BEIJING - President Xi Jinping reiterated that China's development is no threat to other nations even as the United States has called it a "main threat".
Mr Xi also warned against any move to split Taiwan from the motherland at a time when the US appears to want to use the self-ruling island as a chip in its rivalry with China.
US President Donald Trump last week signed into law the Taiwan Travel Act allowing high-level official exchanges between the US and Taiwan despite not having diplomatic ties with the island and espousing a "one China" policy that acknowledges that Beijing is the sole legal government of China.
Speaking at the close of the annual session of the National People's Congress on Tuesday (March 20), Mr Xi, who was given a second five-year term over the weekend, also stressed the leadership of the Chinese Communist Party (CCP) over all aspects of the Chinese society.
"China will never develop itself at the expense of the interests of other countries," he said.
"China's development will not pose a threat to any country... China will never seek hegemony and never engage in expansion," he added.
Instead, it will "continue to actively participate in the reform and construction of global governance, and contribute more Chinese wisdom, plans and strength to the world, to promote lasting peace, universal security, common prosperity and an open, tolerant, clean and beautiful world", he said.
His remarks, which echoed those in his speech at the CCP's 19th national congress last October, come at a time when the US, in its national security strategy published late last year, took a hawkish stance towards China.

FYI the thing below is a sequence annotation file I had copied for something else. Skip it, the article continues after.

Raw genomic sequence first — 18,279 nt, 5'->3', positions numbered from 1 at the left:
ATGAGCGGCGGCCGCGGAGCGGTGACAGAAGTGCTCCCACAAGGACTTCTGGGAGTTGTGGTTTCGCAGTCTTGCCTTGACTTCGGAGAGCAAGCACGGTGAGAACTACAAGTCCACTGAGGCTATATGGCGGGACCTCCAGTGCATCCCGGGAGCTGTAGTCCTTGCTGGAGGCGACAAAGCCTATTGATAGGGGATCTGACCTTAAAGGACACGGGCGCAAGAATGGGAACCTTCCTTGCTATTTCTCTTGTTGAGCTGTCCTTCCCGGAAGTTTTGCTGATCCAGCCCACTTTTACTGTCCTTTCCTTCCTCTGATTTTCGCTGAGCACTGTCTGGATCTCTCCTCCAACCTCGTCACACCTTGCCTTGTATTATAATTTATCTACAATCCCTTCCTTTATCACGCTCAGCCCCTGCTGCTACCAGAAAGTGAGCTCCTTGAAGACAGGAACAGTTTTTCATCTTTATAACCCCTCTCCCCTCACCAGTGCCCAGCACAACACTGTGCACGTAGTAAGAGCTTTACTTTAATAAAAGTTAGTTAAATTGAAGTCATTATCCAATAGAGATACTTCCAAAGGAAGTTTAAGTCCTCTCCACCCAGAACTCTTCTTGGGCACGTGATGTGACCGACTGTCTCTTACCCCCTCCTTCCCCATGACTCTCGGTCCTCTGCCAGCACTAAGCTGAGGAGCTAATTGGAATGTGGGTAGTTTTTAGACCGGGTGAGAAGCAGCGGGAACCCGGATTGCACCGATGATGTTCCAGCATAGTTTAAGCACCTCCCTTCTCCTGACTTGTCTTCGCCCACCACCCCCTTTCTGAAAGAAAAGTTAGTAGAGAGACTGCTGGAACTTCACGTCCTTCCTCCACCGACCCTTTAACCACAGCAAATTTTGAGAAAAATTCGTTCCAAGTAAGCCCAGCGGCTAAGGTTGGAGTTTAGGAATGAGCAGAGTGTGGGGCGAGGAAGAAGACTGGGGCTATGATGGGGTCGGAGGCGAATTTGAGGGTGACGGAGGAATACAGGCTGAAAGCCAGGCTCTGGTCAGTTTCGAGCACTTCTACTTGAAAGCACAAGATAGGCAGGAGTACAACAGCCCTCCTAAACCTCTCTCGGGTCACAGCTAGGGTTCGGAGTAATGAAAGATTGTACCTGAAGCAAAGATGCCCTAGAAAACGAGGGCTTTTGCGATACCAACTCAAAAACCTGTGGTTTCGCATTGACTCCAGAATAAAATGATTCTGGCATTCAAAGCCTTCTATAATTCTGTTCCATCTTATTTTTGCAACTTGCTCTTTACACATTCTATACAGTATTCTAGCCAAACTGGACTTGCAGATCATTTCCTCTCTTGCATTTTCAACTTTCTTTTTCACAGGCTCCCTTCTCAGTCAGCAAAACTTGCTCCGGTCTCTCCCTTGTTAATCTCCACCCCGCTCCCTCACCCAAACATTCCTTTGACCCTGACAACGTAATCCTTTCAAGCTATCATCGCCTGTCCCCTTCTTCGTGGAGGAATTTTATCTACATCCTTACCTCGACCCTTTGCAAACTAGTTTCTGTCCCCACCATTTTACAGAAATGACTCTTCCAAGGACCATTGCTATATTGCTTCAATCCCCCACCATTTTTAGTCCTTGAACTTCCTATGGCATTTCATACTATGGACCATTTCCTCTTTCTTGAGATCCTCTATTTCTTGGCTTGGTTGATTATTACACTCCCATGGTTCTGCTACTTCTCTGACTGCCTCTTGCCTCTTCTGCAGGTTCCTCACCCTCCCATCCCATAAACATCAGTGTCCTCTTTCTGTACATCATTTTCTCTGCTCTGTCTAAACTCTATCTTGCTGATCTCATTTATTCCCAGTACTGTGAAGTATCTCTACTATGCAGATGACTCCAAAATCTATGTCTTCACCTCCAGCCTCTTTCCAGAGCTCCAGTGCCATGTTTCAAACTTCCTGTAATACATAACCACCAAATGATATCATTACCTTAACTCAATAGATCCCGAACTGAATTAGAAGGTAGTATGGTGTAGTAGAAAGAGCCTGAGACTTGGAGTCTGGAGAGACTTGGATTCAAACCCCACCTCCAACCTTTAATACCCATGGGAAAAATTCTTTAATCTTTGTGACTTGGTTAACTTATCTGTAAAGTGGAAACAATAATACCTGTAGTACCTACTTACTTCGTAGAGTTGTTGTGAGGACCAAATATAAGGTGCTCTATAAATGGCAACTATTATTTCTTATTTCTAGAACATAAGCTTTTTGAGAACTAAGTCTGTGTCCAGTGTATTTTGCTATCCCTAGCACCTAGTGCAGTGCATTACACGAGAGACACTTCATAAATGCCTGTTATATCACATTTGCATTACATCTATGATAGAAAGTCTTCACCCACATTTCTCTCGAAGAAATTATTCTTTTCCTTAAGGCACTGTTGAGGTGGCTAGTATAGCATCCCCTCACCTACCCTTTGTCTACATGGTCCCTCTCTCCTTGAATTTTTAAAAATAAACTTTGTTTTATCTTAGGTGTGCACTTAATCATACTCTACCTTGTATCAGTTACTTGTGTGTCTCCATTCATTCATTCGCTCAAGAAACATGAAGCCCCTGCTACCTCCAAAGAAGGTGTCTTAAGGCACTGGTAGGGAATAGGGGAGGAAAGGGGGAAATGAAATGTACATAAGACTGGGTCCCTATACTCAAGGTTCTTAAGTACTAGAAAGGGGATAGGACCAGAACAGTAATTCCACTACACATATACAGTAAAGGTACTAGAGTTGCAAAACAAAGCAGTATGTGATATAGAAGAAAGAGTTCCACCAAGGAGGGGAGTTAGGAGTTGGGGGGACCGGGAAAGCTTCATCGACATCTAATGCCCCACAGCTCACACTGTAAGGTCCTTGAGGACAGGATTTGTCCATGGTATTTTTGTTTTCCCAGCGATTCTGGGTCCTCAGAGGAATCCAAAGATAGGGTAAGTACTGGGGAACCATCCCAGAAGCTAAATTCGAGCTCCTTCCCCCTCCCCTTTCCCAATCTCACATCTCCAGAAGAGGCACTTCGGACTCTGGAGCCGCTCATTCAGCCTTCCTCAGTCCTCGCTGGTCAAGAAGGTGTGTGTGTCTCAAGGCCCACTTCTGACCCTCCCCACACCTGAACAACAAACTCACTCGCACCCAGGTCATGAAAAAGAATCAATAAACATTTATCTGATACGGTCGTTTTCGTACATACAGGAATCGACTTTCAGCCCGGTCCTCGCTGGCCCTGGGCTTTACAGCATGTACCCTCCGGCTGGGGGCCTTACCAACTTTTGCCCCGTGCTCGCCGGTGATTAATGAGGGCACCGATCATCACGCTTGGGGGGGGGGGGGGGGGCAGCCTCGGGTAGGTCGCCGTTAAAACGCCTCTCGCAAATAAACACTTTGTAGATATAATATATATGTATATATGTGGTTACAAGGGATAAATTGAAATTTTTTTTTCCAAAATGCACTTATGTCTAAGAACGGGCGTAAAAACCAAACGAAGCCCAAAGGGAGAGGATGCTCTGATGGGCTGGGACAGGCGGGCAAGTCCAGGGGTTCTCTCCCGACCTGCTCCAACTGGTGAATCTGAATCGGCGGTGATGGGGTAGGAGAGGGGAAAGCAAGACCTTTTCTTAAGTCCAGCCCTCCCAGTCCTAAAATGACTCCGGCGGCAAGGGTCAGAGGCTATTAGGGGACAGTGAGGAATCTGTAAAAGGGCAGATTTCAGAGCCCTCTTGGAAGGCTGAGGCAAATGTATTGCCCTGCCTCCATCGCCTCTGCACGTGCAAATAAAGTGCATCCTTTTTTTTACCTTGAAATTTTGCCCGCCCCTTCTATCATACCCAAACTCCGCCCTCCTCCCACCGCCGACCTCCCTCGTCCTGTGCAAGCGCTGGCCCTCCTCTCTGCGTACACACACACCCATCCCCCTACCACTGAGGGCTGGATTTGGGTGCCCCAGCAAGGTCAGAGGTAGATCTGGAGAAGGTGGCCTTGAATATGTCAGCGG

The report called China a strategic competitor seeking to "displace the US in the Indo-Pacific region, expand the reach of its state-driven economic model and reorder the region in its favour". The US has also revived a security dialogue with India, Australia and Japan.
Elsewhere, there has been what has been described as China's use of sharp power to influence the world. This came into focus in recent months with Australia recently proposing a law to crack down on foreign interference in its political activity after reports of Chinese influence in its politics.
On the domestic front, Mr Xi in his speech also reiterated that the CCP is the leader of "everything" in China.
"The leadership of the CCP is the defining feature of socialism with Chinese characteristics," he said, echoing the line that was written into China's Constitution during this parliamentary session.
Mr Xi, who has amassed immense power in the five years since taking over the reins of the party in 2012, has also sought to strengthen the party's domination of different aspects of Chinese society.
This can be seen not only in the constitutional change but also in the reorganisation of the State Council or Cabinet which saw the creation of the National Supervisory Commission that combines the party and state anti-corruption apparatuses.
In his speech at the start of his second term, with the prospect of more after a constitutional change last week removed term limits for the presidency, Mr Xi displayed some humility. He said he would "be the people's servant, accept supervision from the people and never fail to live up to the trust" of the people.